He was very near the tree. He crept stealthily on his hands and knees through the bracken, and as stealthily climbed the wedge of outcrop, and then leaped like a wild cat on the tree. With incredible activity he lifted the balancing stone, and as the tree began to move, in a flash of perception transferred it to the other side of its axis, and felt the roots and debris, under that additional weight, descend quickly with something like a crash over the opening. Then he took to his heels. He ran so swiftly that all unknowingly he overtook a figure, who, turning, glanced at him, and then disappeared in the wood. It was his second and last view of his brother, as he never saw him again!
But now, strange to say, the crucial and most despairing moment of his day’s experience had come. He had to face Meely Stryker under the burnt pine, and the promise he could not keep, and to tell her that he had lied to her. It was the only way to save his brother now! His small wits, and alas! his smaller methods, were equal to the despairing task. As soon as he saw her waiting under the tree he fell to capering and dancing with an extravagance in which hysteria had no small part. “Sold! sold! sold again, and got the money!” he laughed shrilly.
The girl looked at him with astonishment, which changed gradually to scorn, and then to anger. Johnny’s heart sank, but he redoubled his antics.
“Who’s sold?” she said disdainfully.
“You be. You swallered all that stuff about Ali Baba! You wanted to be Morgy Anna! Ho! ho! And I’ve made you play hookey—from home!”
“You hateful, horrid, little liar!”
Johnny accepted his punishment meekly—in his heart gratefully. “I reckoned you’d laugh and not get mad,” he said submissively. The girl turned, with tears of rage and vexation in her eyes, and walked away. Johnny followed at a humble distance. Perhaps there was something instinctively touching in the boy’s remorse, for they made it up before they reached her fence.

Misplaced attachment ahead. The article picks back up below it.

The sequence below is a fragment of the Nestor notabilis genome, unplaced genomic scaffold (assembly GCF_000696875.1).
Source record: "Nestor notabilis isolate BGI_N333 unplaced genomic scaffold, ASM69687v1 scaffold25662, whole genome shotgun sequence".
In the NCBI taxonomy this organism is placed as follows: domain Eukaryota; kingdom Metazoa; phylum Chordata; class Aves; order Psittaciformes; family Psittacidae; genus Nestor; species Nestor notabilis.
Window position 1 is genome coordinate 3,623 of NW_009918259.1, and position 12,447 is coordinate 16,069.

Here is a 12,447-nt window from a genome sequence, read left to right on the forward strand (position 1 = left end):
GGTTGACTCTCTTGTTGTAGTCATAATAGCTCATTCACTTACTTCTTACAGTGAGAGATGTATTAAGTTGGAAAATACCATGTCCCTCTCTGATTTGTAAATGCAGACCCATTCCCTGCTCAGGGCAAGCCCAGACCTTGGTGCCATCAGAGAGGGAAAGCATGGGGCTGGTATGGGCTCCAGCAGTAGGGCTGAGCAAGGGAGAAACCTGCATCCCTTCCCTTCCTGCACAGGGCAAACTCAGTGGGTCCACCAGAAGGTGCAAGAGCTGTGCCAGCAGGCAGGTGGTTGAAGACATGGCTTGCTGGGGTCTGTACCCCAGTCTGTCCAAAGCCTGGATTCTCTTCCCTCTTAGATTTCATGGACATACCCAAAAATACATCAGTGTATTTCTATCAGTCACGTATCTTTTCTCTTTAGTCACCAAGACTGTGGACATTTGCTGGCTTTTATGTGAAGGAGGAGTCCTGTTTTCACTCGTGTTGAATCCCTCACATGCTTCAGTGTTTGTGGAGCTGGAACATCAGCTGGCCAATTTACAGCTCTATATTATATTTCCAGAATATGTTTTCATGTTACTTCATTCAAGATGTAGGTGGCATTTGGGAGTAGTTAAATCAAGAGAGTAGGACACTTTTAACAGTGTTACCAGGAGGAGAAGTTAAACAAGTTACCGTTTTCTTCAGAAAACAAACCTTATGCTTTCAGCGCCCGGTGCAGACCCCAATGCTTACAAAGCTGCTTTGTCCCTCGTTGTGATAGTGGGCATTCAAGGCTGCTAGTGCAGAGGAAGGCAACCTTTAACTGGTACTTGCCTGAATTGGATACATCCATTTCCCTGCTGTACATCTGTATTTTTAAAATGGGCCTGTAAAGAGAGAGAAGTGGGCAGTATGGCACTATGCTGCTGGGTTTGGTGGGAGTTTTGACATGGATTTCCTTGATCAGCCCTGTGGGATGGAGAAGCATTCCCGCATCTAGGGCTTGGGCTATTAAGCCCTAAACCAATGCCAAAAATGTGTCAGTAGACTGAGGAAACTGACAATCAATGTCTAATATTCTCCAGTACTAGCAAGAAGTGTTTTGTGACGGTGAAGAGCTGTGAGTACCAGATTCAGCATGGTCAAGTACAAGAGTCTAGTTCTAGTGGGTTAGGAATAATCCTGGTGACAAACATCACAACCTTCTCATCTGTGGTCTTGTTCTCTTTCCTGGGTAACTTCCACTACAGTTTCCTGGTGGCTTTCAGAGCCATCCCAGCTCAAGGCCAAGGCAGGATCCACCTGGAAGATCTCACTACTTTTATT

Nevertheless Johnny went home miserable. Luckily for him, his father was absent at a Vigilance Committee called to take cognizance of the late sluice robberies, and although this temporarily concealed his offense of truancy, the news of the vigilance meeting determined him to keep his lips sealed. He lay all night wondering how long it would take the robbers to dig themselves out of the cave, and whether they suspected their imprisonment was the work of an enemy or only an accident. For several days he avoided the locality, and even feared the vengeful appearance of Spanish Pete some night at his father’s house. It was not until the end of a fortnight that he had the courage to revisit the spot. The tree was in its normal position, but immovable, and a great quantity of fresh debris at the mouth of the cave convinced him that the robbers, after escaping, had abandoned it as unsafe. His brother did not return, and either the activity of the Vigilance Committee or the lack of a new place of rendezvous seemed to have dispersed the robbers from the locality, for they were not heard of again.
The next ten years brought an improvement to Mr. Starleigh’s fortunes. Johnny Starleigh, then a student at San Jose, one morning found a newspaper clipping in a letter from Miss Amelia Stryker. It read as follows: “The excavators in the new tunnel in Heavystone Ridge lately discovered the skeletons of two unknown men, who had evidently been crushed and entombed some years previously, by the falling of a large tree over the mouth of their temporary refuge. From some river gold found with them, they were supposed to be part of the gang of sluice robbers who infested the locality some years ago, and were hiding from the Vigilants.”
For a few days thereafter Johnny Starleigh was thoughtful and reserved, but he did not refer to the paragraph in answering the letter. He decided to keep it for later confidences, when Miss Stryker should become Mrs. Starleigh.